The artistic production of Miriam Cahn (Basel, Switzerland, 1949) materialises with a strong influence from 1960s feminist and pacifist movements. For the artist, her work with drawing and painting is a bodily act with a performative quality, and since the start of her career in the 1970s the centrality of the body has been related to a growing awareness of feminism. For Cahn, art is politics and the imprint of issues related to contemporary society can be discerned in her oeuvre. Each gesture, movement and thought is “just as important” as the rest. The breadth of her work is traversed by her interest in important issues: feminist defence, war, violence, sexuality, family and death.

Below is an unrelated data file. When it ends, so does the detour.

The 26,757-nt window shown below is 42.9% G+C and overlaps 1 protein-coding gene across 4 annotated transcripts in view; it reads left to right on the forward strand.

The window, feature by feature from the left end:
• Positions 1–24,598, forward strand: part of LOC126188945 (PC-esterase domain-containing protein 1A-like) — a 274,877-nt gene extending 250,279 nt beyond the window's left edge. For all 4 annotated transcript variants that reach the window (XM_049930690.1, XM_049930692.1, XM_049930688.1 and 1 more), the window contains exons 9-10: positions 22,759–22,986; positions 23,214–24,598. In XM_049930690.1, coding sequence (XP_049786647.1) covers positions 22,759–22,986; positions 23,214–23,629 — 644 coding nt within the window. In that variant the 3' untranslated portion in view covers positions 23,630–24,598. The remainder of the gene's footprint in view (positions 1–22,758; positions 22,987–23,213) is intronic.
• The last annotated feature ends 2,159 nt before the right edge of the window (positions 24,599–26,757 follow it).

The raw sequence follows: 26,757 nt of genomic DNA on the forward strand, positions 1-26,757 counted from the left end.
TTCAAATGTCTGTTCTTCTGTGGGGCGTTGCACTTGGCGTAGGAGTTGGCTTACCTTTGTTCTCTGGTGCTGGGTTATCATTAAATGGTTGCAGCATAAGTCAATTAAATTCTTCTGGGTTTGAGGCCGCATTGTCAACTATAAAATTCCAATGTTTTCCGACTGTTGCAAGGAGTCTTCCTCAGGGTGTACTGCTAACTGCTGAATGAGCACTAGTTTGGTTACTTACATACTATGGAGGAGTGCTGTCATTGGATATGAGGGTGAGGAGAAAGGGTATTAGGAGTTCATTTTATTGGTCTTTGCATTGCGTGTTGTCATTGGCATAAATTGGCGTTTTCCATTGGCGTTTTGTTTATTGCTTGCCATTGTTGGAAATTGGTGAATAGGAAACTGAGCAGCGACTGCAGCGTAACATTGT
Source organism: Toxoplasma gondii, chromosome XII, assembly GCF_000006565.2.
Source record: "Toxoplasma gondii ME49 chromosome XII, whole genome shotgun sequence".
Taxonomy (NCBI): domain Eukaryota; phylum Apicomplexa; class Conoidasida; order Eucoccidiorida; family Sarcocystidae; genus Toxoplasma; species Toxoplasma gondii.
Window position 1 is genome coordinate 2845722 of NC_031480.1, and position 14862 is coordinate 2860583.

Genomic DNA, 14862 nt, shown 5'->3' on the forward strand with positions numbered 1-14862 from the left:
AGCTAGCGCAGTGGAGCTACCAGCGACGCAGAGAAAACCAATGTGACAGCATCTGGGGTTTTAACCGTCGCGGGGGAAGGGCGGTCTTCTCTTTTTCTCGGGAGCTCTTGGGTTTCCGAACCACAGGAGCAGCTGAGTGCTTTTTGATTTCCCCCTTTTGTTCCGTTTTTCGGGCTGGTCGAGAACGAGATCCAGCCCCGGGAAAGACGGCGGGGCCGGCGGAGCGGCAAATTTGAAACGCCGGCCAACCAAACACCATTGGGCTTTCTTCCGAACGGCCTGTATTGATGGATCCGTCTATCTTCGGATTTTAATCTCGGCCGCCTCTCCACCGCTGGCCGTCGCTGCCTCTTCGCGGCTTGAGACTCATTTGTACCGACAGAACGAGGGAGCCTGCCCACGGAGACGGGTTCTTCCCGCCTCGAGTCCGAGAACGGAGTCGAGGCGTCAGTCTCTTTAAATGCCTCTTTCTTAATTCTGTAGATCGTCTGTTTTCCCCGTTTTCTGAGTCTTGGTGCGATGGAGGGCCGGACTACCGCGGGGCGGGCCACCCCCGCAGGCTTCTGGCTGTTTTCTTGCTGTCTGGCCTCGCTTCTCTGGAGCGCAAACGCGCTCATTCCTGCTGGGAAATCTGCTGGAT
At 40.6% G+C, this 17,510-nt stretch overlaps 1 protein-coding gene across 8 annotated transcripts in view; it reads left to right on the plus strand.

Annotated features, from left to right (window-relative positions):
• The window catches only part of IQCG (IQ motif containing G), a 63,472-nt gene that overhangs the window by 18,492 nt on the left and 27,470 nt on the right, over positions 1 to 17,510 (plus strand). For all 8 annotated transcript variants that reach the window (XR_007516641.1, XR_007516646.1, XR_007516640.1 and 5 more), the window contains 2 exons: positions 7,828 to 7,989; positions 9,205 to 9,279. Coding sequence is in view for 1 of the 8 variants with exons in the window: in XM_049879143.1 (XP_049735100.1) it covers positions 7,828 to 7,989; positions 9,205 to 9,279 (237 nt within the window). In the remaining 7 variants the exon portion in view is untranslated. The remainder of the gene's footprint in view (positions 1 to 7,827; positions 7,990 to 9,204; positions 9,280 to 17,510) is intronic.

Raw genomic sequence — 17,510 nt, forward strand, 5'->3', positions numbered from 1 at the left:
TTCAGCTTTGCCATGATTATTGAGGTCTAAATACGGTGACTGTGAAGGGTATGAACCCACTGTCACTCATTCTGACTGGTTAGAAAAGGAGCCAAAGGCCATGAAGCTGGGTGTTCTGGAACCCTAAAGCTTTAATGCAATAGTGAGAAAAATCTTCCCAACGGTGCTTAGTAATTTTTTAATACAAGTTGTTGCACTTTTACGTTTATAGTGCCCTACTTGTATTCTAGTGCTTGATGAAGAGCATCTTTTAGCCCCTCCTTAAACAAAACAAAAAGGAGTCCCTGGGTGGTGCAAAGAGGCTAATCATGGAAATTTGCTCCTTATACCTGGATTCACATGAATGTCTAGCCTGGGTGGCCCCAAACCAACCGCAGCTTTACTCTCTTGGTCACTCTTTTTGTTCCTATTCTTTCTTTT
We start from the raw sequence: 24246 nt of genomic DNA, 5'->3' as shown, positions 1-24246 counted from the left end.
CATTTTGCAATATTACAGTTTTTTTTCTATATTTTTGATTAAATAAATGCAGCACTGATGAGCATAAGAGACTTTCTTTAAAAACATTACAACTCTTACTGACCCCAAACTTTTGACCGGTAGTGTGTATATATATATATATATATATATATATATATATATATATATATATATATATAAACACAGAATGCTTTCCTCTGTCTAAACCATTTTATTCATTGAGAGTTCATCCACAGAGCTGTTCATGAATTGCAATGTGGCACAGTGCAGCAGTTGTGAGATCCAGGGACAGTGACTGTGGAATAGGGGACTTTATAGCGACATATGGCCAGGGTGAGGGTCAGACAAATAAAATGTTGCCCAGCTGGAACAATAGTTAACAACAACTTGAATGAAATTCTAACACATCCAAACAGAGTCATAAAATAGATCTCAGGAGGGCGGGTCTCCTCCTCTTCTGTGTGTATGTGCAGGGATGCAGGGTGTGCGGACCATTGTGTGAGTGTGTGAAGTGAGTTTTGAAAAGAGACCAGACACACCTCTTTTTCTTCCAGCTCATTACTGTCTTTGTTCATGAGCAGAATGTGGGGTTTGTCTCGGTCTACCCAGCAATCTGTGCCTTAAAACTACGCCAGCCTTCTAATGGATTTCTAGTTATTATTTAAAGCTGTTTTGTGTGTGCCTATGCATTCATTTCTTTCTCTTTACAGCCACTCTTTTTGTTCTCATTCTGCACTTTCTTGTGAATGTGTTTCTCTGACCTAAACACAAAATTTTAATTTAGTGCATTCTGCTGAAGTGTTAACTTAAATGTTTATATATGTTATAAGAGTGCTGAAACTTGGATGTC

Moreover, the artist alludes to intersections and connections with the work Pablo Picasso produced during the Spanish Civil War. During the Yugoslav Wars, the media showed images of concentration camps, torture, and the rape of women and girls… their faces expressing the pain that made her think of the weeping women in Picasso’s work. Works that recount ethnic clashes between the peoples of the former Yugoslavia or the media’s use of contemporary armed conflicts as a spectacle.